As most of you already know, I grew up moving from country to country. Some of you would call it a nomadic lifestyle, but I call it getting new beginnings every few years. It has taken nearly three decades for me to finally set my roots in a place that I call home, even though it isn’t. But home is basically wherever you want it to be! I have often been asked where I enjoyed living the most, and Japan does rank high on that list. However, what I don’t talk about is the reason why it will never be first. Living in Japan was a once-in-a-lifetime experience that I will forever be grateful for… But, there are a few reasons why I wouldn’t go back today.
I never truly fit in
When it comes to fitting into a crowd, this is something that many say they don’t actually like to do. Just look around at the Gen Z and whatever came after them. Everyone wants to stand out and be a superstar. But what about if you stand out naturally? When I lived in Japan, not only was I the only black girl in my classes or groups of friends, I was the only one who didn’t fit into a size zero. I was the only one who didn’t have straight hair. I was the only one whose boobs jumped up and down as I ran… Ok fine, my Australian bestie also had a similar problem, but I digress.
As an adult, I am now appreciative of the body that I have because it is what helps me achieve my daily tasks. Thanks to this body, I don’t get sunburnt after fifteen minutes in the sun. And a huge shoutout to this kinky hair on my head for being so versatile. One day it can be an afro and the next it will brush past my bra. Yes, it takes a lot of work, but it is still beautiful nonetheless.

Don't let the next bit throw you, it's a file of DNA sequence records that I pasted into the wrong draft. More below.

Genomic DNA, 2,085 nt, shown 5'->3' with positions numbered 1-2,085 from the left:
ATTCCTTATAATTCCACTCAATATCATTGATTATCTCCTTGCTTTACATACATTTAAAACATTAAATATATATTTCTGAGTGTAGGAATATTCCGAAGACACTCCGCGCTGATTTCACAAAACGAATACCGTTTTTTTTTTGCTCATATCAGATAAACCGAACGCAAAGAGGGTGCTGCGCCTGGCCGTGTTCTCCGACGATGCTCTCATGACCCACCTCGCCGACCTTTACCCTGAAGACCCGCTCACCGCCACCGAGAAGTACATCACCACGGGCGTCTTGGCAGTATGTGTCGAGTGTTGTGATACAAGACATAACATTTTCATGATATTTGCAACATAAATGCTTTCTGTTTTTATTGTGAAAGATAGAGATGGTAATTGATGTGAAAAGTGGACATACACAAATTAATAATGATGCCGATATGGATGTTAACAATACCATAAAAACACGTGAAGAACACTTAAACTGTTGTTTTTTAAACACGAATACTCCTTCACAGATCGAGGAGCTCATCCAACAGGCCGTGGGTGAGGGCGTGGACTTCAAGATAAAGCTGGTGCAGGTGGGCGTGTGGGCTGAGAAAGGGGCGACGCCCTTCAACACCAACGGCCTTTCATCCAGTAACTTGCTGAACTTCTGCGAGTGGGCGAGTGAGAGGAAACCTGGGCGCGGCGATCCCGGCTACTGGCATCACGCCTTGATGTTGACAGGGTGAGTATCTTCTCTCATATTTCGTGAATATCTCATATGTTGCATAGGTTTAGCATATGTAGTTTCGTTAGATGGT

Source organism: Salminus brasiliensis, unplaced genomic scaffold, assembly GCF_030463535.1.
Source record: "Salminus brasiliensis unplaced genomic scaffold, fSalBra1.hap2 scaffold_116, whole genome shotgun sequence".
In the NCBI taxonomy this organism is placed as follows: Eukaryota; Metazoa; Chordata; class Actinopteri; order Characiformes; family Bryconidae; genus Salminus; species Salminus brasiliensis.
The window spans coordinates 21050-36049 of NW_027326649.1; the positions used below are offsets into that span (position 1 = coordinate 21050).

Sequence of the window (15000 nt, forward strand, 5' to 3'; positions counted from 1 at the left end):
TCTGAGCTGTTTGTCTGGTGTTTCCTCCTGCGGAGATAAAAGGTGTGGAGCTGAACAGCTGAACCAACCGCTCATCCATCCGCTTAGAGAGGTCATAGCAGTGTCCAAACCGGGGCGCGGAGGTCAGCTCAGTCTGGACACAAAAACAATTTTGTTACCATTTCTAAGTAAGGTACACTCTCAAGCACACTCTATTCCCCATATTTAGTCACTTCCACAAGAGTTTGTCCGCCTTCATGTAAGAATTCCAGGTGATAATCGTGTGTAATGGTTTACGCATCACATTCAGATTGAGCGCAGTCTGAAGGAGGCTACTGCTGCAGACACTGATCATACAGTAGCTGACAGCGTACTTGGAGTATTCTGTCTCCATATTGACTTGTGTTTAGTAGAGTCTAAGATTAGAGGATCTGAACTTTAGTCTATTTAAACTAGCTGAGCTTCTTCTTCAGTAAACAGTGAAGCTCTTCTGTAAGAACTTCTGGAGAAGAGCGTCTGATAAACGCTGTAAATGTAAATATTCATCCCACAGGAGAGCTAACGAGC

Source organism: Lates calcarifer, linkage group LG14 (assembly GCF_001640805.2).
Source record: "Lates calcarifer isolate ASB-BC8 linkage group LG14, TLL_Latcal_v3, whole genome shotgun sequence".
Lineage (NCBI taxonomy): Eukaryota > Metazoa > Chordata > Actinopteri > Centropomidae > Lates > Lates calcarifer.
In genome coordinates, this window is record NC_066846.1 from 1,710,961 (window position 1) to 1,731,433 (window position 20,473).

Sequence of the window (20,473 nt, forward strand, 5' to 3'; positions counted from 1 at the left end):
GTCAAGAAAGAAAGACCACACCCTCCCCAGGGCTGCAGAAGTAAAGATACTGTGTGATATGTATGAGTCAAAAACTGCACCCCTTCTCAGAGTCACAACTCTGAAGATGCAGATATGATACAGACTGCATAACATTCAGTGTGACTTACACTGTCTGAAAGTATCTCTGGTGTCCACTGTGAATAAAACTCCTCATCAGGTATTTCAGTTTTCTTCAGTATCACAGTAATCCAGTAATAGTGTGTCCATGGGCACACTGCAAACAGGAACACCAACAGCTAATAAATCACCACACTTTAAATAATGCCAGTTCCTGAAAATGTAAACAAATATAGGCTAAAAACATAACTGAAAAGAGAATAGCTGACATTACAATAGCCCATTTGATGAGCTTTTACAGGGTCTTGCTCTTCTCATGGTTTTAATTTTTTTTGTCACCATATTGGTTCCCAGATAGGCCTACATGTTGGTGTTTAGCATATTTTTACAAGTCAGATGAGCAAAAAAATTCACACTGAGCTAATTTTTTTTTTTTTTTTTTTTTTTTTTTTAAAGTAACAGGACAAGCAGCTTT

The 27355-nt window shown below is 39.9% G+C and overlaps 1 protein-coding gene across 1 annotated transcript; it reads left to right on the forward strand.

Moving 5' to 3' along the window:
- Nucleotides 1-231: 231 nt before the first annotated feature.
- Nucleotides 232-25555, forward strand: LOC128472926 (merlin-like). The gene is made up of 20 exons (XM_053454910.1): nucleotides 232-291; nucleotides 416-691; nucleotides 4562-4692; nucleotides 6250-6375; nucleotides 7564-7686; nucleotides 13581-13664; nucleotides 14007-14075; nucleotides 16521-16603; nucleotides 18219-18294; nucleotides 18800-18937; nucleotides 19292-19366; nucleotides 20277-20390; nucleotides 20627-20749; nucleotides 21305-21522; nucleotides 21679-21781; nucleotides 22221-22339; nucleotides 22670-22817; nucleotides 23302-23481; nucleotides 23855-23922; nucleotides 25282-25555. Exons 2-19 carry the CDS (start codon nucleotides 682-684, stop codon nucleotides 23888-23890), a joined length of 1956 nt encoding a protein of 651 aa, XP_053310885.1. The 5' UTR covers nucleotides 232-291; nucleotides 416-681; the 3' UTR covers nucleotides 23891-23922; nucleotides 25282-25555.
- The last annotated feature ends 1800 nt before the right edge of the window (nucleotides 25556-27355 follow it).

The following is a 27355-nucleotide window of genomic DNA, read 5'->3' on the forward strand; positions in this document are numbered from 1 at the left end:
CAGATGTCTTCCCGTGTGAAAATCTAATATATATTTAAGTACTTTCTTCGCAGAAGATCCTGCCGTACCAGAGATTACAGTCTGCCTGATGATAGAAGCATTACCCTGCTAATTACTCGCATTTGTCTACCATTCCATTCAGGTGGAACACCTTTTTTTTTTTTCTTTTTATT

But growing up, I did not think of life that way. I starved myself to fit in. I fried my hair so it wouldn’t frizz up. And I depleted my body of all nutrients so that I could shop with the others…
Living in Japan would bring back too many memories
I have never been good at dealing with my emotions… I mean, now I can identify what’s bothering me and attempt to deal with it. But back when I was younger and clueless, every new challenge brought on so much pain. Japan is the place that my first real heartbreak happened. It’s the place that a terrible family event happened. It’s the place that I felt lonely and lost. Don’t get me wrong, I know that I am very privileged to have lived there and I cherish the amazing memories from my time there. But I also have many memories that I would like to leave in the past.
On a positive note, I made the most amazing friends when studying in Japan. My very best friend to this day is someone I met in the twelfth grade, and we have been “married” on Facebook ever since. The unfortunate thing is that my friends have moved away… And the few that remain are either there temporarily or have changed completely. I loved the times I spent in Karaoke, having Korean BBQ, and just spending hours in Izakayas. I loved the house parties, the sleepovers, and the day trips. But now that I am a mom and wife, living in Tokyo will never be the same.
The work culture is too intense